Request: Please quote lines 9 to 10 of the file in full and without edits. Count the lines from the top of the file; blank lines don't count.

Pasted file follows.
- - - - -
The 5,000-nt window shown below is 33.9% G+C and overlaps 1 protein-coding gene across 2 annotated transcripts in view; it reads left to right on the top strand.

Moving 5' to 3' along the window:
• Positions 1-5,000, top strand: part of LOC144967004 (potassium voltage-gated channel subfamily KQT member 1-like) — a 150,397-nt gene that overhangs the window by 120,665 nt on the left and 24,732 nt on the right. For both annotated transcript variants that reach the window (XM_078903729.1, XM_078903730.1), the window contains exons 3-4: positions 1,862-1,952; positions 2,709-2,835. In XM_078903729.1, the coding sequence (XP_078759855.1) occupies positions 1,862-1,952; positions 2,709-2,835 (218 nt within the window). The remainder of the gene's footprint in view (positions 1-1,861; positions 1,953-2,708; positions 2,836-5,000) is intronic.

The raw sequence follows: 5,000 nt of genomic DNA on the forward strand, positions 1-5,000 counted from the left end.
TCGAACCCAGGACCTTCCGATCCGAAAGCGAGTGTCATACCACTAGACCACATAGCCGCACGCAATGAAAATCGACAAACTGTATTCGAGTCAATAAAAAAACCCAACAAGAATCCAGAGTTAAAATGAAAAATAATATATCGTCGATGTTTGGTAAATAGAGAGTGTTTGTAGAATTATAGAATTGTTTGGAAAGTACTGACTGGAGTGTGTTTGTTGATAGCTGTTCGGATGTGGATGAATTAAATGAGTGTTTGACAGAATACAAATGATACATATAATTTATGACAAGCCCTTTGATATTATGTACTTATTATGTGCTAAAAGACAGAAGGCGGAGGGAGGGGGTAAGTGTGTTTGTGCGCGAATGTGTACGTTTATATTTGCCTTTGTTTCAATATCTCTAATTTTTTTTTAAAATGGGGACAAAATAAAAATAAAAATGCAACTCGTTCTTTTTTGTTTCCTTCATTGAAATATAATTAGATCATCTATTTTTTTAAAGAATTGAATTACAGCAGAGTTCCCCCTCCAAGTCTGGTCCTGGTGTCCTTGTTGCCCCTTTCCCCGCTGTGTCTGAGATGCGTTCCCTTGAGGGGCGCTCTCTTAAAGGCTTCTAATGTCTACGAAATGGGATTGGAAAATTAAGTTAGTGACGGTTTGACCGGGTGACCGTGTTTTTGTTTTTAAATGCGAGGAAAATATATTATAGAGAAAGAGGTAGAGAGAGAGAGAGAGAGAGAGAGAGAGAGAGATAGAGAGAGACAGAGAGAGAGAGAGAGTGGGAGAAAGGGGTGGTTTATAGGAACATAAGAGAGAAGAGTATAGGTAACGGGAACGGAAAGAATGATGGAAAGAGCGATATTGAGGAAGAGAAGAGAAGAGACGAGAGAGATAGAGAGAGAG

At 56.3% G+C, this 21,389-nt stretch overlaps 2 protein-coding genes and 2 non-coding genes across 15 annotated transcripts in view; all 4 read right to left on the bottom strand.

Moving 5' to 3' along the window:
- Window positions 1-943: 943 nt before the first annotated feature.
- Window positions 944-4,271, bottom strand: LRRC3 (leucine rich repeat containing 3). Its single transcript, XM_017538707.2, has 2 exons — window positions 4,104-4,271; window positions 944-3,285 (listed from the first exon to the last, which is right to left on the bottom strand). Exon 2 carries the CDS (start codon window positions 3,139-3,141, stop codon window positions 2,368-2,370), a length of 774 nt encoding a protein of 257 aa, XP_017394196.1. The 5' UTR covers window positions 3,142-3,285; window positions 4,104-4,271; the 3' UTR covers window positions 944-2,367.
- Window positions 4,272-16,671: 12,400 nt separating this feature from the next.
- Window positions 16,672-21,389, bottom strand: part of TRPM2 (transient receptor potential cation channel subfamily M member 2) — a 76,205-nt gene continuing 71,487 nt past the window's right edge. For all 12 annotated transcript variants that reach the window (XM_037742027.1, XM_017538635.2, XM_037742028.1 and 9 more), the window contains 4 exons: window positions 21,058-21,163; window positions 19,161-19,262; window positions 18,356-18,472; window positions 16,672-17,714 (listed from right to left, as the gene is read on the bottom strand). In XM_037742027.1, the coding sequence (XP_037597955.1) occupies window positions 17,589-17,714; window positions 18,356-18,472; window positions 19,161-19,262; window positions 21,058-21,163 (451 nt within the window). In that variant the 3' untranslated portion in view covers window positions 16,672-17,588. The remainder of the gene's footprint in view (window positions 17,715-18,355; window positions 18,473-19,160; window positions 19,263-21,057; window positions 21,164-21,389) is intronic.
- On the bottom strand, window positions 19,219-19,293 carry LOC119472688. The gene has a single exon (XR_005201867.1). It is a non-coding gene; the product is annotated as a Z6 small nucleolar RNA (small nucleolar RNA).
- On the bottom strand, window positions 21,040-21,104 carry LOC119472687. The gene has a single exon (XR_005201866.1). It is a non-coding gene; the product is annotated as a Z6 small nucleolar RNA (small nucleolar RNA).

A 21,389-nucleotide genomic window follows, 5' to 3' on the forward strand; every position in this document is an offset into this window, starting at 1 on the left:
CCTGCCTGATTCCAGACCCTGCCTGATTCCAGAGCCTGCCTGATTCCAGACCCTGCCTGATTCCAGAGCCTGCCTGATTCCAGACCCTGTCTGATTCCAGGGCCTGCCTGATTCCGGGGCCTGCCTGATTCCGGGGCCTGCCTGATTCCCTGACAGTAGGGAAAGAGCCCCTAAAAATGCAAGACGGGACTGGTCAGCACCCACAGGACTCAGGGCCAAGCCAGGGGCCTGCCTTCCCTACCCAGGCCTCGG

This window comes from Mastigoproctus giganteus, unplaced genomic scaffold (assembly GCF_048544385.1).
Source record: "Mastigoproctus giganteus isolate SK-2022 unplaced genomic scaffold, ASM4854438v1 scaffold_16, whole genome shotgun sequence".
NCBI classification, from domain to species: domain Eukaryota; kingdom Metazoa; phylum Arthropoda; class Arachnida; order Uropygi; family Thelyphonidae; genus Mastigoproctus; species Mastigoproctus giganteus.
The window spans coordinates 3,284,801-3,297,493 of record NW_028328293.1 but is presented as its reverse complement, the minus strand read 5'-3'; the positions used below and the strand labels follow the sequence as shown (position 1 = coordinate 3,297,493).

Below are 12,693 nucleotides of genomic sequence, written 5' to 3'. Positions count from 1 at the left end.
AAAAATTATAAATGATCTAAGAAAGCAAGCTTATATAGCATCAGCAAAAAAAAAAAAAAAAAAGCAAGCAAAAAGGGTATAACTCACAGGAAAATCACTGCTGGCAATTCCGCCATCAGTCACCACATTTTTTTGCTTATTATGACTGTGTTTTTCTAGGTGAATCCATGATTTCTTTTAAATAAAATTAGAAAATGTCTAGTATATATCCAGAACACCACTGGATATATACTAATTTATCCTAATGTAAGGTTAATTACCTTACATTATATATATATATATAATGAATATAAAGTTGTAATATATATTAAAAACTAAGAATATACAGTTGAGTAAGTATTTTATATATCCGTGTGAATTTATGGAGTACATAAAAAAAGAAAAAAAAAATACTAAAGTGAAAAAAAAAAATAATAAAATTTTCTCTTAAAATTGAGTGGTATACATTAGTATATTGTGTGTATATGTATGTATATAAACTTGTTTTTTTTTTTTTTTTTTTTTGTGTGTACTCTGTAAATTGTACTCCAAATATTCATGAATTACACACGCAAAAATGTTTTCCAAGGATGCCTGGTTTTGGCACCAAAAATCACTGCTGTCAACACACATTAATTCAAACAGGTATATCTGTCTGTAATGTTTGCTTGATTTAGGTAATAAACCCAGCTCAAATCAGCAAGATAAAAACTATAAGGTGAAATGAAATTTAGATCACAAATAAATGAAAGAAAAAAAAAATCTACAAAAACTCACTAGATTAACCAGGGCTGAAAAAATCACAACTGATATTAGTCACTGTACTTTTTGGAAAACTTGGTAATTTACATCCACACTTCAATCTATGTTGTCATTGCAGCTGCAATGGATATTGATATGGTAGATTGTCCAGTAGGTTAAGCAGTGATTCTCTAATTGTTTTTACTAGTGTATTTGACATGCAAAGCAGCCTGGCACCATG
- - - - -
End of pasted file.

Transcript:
- Window positions 944-4,271, bottom strand: LRRC3 (leucine rich repeat containing 3). Its single transcript, XM_017538707.2, has 2 exons — window positions 4,104-4,271; window positions 944-3,285 (listed from the first exon to the last, which is right to left on the bottom strand). Exon 2 carries the CDS (start codon window positions 3,139-3,141, stop codon window positions 2,368-2,370), a length of 774 nt encoding a protein of 257 aa, XP_017394196.1. The 5' UTR covers window positions 3,142-3,285; window positions 4,104-4,271; the 3' UTR covers window positions 944-2,367.
- Window positions 4,272-16,671: 12,400 nt separating this feature from the next.